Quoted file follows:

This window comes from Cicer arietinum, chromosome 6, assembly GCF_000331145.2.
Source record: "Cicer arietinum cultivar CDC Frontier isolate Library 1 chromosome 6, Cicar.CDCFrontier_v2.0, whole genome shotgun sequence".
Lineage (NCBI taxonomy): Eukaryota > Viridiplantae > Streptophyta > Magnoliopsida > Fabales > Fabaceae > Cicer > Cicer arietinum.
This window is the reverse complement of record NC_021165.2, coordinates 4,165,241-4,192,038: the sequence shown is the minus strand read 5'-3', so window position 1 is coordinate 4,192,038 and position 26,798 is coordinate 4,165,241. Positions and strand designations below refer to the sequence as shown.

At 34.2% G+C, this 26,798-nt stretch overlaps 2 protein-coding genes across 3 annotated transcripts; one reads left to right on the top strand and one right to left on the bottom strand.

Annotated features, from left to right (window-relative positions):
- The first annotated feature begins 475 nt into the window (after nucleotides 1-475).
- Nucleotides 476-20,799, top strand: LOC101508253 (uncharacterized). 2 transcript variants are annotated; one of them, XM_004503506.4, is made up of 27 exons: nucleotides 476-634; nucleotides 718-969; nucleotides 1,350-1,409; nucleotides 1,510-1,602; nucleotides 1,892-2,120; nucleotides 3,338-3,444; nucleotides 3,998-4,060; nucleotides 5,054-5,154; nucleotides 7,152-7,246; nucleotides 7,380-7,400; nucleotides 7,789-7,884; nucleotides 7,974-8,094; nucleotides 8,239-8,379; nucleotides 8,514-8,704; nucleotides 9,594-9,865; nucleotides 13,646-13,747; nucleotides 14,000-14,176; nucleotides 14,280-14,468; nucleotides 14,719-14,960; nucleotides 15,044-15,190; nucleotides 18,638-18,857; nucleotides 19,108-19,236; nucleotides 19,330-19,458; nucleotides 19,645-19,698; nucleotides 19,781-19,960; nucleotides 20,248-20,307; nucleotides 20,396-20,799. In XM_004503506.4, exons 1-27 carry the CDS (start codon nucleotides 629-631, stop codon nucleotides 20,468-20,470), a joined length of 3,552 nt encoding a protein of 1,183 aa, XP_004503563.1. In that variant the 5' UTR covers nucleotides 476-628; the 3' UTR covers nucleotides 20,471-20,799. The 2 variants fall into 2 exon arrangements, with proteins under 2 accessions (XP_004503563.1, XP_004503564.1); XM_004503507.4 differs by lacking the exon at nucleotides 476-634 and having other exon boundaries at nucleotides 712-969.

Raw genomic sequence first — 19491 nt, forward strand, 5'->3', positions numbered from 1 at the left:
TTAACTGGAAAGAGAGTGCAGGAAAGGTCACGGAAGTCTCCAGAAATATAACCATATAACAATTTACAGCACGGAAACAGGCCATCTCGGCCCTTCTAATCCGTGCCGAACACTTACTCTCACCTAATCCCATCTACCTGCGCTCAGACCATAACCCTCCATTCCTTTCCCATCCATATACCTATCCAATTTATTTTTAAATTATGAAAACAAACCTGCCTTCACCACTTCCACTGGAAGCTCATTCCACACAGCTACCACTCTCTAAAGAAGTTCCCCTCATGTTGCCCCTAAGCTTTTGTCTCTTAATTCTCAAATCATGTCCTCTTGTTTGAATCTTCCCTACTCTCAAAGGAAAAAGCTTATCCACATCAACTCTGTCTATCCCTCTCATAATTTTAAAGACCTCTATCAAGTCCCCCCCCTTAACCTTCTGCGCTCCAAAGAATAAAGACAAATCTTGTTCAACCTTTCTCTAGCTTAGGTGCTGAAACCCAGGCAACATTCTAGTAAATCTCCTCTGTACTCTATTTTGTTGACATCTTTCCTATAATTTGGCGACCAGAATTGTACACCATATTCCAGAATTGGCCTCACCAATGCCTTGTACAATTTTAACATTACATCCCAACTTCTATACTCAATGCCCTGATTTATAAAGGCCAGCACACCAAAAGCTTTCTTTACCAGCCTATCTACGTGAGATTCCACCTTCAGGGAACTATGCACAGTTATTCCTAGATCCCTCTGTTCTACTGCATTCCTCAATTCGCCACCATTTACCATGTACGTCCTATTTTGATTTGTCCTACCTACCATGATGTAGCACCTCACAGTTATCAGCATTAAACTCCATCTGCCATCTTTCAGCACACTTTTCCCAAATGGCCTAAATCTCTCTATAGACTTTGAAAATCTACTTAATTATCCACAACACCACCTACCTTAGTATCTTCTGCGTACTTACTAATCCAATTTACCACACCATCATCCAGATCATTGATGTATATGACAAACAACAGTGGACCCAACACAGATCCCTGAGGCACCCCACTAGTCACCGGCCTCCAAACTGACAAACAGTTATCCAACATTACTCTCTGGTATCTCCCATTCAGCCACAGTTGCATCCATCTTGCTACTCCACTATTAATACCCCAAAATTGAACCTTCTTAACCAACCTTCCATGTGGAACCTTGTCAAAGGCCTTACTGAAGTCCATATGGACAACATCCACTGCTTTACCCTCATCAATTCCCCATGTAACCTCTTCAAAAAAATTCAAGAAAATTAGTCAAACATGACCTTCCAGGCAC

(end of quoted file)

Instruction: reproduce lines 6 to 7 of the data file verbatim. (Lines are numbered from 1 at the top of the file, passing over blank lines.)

Annotated features, from left to right (window-relative positions):
- The first annotated feature begins 475 nt into the window (after nucleotides 1-475).